Excerpt: Redpoint Ventures struggling to crank out results

  • In 1999, Geoff Yang and a fraternity of five others — male, relatively young and most with Stanford, Harvard or Princeton degrees — founded Redpoint Ventures with great expectations. They hoped to leverage their reputation as a dream team of venture capitalists — a status they’d gained from past deals at venerable VC firms Brentwood Venture Capital and Institutional Venture Partners.
  • “We don’t want to be in the top 10 VC firms, but the top three,” said Yang at the time.
  • On top of that, they obtained a 30 percent “carry,” the portion of the returns that the partners keep for themselves — putting them in the league of about 10 elite VC companies. The wealth allows Yang to fly with a personal jet.
  • But less than five of the firm’s 44 investments in the funds are profitable. And the partners still have to manage struggling funds from their previous lives — all of which has left the partners facing a complex juggling act they didn’t expect just six months ago.
  • “All of 1999 and 2000 funds are likely to see poor performance,” says Mike Kelly, an investor at Hamilton Lane, who has money in Redpoint’s second fund. He had wanted to invest in the first fund. Now he’s glad he missed it.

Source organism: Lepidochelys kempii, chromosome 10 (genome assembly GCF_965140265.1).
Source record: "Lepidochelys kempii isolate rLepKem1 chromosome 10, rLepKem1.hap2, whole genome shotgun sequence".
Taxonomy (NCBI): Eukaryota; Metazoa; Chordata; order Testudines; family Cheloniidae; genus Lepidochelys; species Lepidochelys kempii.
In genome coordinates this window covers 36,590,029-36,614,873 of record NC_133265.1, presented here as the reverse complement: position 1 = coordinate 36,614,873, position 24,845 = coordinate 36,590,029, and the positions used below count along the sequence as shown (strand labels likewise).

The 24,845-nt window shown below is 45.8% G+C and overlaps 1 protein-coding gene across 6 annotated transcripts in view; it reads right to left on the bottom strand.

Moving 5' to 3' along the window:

• Take Brentwood’s 1998 fund. On March 31, 2000, the fund boasted a 160 percent “internal rate of return,” according to InsiderVC data. But that was only on paper. By September of last year, that paper return deflated to 91 percent, as several Internet investments didn’t pan out.
  • One $9.7 million investment in Nutripeak — which sells vitamins online — was sold for $2.9 million in September — a $6.8 million loss. A $5.1 million investment in Zatso, a San Francisco Internet interactive news start-up, was completely written off.
  • So far, the Brentwood fund — 90 percent of it committed already — has only returned 60 cents on the dollar.
  • [Rocky] Pimentel has his work cut out for him. Zebulant, Bizbuyer, Enson and Themestream — representing over $14 million in investments — have closed shop. Telleo, a community Web site offering local information, is being liquidated. Fandom, an e-commerce science-fiction site, is being sold off. Esurance, which does personal insurance online, has been merged with another company. A slew of Redpoint firms in other sectors — Internet content, media, and even in communications — have also fallen out of market favor.
  • Yang says Redpoint is scrambling to restructure and redirect a few start-ups, and many of its investors say they believe the firm will pull it off. Fred Giuffrida, managing director of Horsley Bridge Partners, says Redpoint will perform in the top 10 percent of VCs.

Source: San Jose Mercury News